What are anticoagulants?

Anticoagulants are medications that prevent blood from clotting, thereby reducing the chance of a heart attack or stroke. Anticoagulants are prescribed for patients who have had a heart attack or stroke, deep vein thrombosis, or who have had a stent placement.

Examples of Anticoagulants:

  • warfarin (Coumadin)
  • heparin
  • lovenox


Anticoagulants, known by brand names including Coumadin, Jantoven and a new drug called Pradaxa, protect against stroke due to atrial fibrillation (abnormal heart rhythm) by reducing the risk of blood clots. They are also used for some people with other types of heart disease or stroke.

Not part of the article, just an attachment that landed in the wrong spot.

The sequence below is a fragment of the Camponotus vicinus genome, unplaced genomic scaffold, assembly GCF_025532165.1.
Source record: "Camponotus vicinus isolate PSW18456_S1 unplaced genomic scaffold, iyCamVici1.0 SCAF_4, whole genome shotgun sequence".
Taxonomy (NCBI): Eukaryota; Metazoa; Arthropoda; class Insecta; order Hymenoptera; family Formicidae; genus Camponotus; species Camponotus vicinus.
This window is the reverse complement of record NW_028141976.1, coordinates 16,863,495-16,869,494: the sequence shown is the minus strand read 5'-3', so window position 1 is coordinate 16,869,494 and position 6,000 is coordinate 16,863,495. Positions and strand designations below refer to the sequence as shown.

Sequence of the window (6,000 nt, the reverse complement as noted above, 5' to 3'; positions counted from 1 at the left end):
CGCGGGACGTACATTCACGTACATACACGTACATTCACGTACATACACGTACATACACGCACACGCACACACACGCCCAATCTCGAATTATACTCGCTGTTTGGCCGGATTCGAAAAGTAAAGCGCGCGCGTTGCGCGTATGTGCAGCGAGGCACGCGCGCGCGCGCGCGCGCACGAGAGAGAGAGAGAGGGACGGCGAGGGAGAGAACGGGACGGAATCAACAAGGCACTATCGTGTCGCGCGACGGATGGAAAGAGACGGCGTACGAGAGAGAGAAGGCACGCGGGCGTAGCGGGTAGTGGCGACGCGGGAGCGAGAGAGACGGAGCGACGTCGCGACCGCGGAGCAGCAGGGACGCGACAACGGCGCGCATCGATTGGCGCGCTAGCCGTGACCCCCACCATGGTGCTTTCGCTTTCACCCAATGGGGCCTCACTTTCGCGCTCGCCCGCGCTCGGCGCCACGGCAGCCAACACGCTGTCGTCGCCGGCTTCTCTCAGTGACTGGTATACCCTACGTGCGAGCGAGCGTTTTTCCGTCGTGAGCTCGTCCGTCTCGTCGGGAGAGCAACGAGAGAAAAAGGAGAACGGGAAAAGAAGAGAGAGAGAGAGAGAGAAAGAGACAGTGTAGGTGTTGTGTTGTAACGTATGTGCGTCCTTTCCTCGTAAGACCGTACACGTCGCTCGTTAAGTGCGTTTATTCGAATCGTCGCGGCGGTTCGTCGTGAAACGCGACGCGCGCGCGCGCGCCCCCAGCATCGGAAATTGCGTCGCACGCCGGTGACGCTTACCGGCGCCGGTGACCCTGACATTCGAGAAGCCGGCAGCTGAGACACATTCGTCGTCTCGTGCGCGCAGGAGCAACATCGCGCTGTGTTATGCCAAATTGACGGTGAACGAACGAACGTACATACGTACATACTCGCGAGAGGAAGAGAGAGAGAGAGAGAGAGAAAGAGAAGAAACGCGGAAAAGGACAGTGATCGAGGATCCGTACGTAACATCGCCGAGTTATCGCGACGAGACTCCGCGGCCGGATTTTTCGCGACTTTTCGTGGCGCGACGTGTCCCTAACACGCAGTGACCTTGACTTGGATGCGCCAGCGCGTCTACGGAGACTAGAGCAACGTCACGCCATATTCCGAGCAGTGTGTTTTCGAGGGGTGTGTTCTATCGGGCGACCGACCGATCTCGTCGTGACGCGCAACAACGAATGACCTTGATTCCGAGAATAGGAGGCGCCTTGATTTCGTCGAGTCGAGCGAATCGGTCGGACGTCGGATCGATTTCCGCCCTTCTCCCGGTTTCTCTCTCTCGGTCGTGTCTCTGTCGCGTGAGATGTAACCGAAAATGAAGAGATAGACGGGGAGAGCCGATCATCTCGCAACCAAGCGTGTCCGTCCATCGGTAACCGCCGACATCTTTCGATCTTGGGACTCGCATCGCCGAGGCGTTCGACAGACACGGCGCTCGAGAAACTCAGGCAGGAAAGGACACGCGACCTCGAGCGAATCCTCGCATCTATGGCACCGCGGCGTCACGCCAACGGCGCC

Donna Hill Howes, RN
Family Practitioner

Many people with heart failure are at risk for blood clots in the heart or blood vessels. A blood clot can cause a stroke or other organ damage. Anticoagulant medications affect proteins in the blood and reduce the possibility of blood clots. Anticoagulant drugs include warfarin (Coumadin, Jantoven), apixaban (Eliquis), dabigatran (Pradaxa), and rivaroxaban (Xarelto).

Anticoagulant medication is recommended for people with heart failure who have atrial fibrillation or a history of a stroke or blood clot. It is also recommended for people with heart failure who have had a heart attack recently. 

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